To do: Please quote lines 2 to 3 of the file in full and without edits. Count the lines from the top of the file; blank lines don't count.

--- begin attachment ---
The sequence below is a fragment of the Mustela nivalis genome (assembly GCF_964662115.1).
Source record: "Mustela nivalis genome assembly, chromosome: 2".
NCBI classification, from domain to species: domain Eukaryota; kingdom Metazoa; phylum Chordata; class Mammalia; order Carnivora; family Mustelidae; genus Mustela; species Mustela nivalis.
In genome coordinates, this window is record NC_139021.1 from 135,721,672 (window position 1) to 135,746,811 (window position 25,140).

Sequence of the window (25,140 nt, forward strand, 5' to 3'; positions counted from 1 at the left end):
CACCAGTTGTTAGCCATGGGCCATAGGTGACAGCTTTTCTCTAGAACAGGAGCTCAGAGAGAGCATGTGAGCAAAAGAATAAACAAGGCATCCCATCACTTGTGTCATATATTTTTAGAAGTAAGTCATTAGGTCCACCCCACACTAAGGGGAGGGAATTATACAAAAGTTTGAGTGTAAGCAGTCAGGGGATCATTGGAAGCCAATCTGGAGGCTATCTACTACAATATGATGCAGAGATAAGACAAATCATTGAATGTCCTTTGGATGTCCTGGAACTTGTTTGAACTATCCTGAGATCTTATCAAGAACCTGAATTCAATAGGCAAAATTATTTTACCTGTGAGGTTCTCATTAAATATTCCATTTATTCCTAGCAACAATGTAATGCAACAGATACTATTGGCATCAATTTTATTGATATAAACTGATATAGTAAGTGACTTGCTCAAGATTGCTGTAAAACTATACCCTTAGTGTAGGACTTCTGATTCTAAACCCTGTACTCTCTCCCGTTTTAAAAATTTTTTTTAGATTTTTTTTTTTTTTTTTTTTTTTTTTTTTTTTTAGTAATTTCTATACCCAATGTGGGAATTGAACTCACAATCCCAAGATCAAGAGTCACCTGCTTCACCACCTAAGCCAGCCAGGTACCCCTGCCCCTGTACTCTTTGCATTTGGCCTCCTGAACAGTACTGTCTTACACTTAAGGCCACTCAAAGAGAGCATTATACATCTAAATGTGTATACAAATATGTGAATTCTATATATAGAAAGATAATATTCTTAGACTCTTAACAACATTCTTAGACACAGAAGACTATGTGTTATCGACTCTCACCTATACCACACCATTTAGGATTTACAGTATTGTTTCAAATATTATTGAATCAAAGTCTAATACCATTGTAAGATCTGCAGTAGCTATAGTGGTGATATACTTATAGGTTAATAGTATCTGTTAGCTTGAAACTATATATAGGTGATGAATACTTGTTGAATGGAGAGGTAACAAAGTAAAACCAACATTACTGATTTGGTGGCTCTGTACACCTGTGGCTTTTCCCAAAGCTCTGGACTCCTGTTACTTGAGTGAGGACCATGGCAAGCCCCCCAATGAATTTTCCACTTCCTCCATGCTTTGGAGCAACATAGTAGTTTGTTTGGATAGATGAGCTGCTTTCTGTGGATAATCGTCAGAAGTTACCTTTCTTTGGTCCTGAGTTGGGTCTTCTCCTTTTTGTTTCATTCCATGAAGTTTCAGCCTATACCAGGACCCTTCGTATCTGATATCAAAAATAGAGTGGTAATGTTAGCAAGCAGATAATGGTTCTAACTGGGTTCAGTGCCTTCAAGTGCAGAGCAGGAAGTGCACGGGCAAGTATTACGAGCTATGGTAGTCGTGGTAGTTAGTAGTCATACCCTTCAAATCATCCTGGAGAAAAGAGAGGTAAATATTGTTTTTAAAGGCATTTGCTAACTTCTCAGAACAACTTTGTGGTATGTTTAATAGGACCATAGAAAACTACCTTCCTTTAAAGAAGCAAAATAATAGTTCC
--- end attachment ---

Source record: "Mustela nivalis genome assembly, chromosome: 2".
NCBI classification, from domain to species: domain Eukaryota; kingdom Metazoa; phylum Chordata; class Mammalia; order Carnivora; family Mustelidae; genus Mustela; species Mustela nivalis.